10 Songs, 31 Minutes

EDITORS’ NOTES

Along with the Byrds’ Chris Hillman and CSN&Y drummer Dallas Taylor as well as legendary guitarist Al Perkins, Stephen Stills’ second (and final) album with Manassas also included Joe Walsh on slide guitar and keyboard player Bobby Whitlock from Derek & The Dominos. Although 1973’s Down the Road doesn’t often get as much love as its 1972 predecessor, any listener would be hard-pressed to tell these recording sessions apart. The low rumbling groove of “Isn’t It About Time” opens sounding tough, especially with Walsh’s snarling, distorted, electric slides. But following that tune, Hillman’s “Lies” shifts gears with an uplifting vibe that plays like a post-Parsons Burrito Brothers joined forces with Walsh’s James Gang. “Do You Remember the Americans” is another standout rooted in country rock similar to what New Riders Of The Purple Sage were doing then with The Adventures of Panama Red. Much like the preceding Manassas Stills sounds most comfortable here when found in the middle of a percussion-heavy, Latin-tinged jam — especially on the festive “Guaguanco de Vero.”

EDITORS’ NOTES

Along with the Byrds’ Chris Hillman and CSN&Y drummer Dallas Taylor as well as legendary guitarist Al Perkins, Stephen Stills’ second (and final) album with Manassas also included Joe Walsh on slide guitar and keyboard player Bobby Whitlock from Derek & The Dominos. Although 1973’s Down the Road doesn’t often get as much love as its 1972 predecessor, any listener would be hard-pressed to tell these recording sessions apart. The low rumbling groove of “Isn’t It About Time” opens sounding tough, especially with Walsh’s snarling, distorted, electric slides. But following that tune, Hillman’s “Lies” shifts gears with an uplifting vibe that plays like a post-Parsons Burrito Brothers joined forces with Walsh’s James Gang. “Do You Remember the Americans” is another standout rooted in country rock similar to what New Riders Of The Purple Sage were doing then with The Adventures of Panama Red. Much like the preceding Manassas Stills sounds most comfortable here when found in the middle of a percussion-heavy, Latin-tinged jam — especially on the festive “Guaguanco de Vero.”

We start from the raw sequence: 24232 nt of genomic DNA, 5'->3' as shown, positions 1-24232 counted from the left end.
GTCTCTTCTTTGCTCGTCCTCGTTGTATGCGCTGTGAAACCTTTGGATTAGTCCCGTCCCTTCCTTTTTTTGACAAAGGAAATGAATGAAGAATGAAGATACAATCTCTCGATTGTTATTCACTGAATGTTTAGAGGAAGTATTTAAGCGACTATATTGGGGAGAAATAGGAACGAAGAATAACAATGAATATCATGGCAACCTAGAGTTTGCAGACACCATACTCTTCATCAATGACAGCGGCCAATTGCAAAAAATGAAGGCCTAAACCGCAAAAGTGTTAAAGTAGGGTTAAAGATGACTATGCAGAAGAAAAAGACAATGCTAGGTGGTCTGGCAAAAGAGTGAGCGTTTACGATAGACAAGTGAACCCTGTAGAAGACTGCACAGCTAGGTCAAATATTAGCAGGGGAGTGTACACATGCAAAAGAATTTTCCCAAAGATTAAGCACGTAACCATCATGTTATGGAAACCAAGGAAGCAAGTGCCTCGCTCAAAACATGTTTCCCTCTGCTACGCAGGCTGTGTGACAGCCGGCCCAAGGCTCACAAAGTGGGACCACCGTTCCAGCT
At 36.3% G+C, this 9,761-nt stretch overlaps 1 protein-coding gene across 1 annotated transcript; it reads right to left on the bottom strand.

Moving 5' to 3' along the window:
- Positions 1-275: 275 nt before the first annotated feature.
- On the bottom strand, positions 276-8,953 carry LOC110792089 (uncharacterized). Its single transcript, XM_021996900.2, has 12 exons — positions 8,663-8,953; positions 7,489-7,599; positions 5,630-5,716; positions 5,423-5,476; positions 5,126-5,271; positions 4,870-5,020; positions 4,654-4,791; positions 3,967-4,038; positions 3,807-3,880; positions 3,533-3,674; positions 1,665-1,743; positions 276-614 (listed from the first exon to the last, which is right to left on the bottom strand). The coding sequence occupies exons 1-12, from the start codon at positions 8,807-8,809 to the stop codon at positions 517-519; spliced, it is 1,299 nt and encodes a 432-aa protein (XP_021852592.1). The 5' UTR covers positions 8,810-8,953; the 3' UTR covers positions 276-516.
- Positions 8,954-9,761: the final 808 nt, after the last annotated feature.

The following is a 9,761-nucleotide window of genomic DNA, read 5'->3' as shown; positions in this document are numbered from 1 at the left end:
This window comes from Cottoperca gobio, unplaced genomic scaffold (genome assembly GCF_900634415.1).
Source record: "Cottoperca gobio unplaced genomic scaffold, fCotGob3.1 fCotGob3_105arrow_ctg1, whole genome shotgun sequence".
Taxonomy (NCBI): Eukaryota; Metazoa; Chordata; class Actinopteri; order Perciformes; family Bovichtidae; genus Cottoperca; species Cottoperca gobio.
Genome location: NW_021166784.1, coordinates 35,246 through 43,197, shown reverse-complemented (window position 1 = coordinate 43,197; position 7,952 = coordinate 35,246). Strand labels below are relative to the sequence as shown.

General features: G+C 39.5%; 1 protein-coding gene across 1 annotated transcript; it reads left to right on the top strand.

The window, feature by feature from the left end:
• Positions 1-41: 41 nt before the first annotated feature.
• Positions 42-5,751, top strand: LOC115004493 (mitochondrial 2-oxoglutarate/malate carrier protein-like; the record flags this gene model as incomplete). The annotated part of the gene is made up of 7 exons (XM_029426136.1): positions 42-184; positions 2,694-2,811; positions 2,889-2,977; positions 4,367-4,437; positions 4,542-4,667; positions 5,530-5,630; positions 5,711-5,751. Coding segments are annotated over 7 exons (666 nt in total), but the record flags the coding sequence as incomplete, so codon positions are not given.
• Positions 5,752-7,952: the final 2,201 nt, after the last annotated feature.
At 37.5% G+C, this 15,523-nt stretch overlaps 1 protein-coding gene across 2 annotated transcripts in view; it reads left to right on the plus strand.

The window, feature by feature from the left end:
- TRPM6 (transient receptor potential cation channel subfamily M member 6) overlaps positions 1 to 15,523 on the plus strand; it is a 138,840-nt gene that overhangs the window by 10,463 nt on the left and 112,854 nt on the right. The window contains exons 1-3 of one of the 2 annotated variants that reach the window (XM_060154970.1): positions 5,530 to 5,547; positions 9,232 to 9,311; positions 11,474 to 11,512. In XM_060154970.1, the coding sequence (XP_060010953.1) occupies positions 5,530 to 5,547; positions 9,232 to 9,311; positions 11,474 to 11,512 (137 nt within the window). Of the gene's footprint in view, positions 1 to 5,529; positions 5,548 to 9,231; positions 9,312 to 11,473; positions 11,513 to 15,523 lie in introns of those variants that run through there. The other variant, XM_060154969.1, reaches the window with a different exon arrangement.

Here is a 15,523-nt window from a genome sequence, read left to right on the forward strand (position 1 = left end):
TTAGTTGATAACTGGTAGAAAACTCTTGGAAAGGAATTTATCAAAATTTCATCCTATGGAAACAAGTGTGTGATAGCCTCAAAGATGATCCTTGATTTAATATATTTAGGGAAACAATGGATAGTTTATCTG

TITLE TIME

More By Stephen Stills

You May Also Like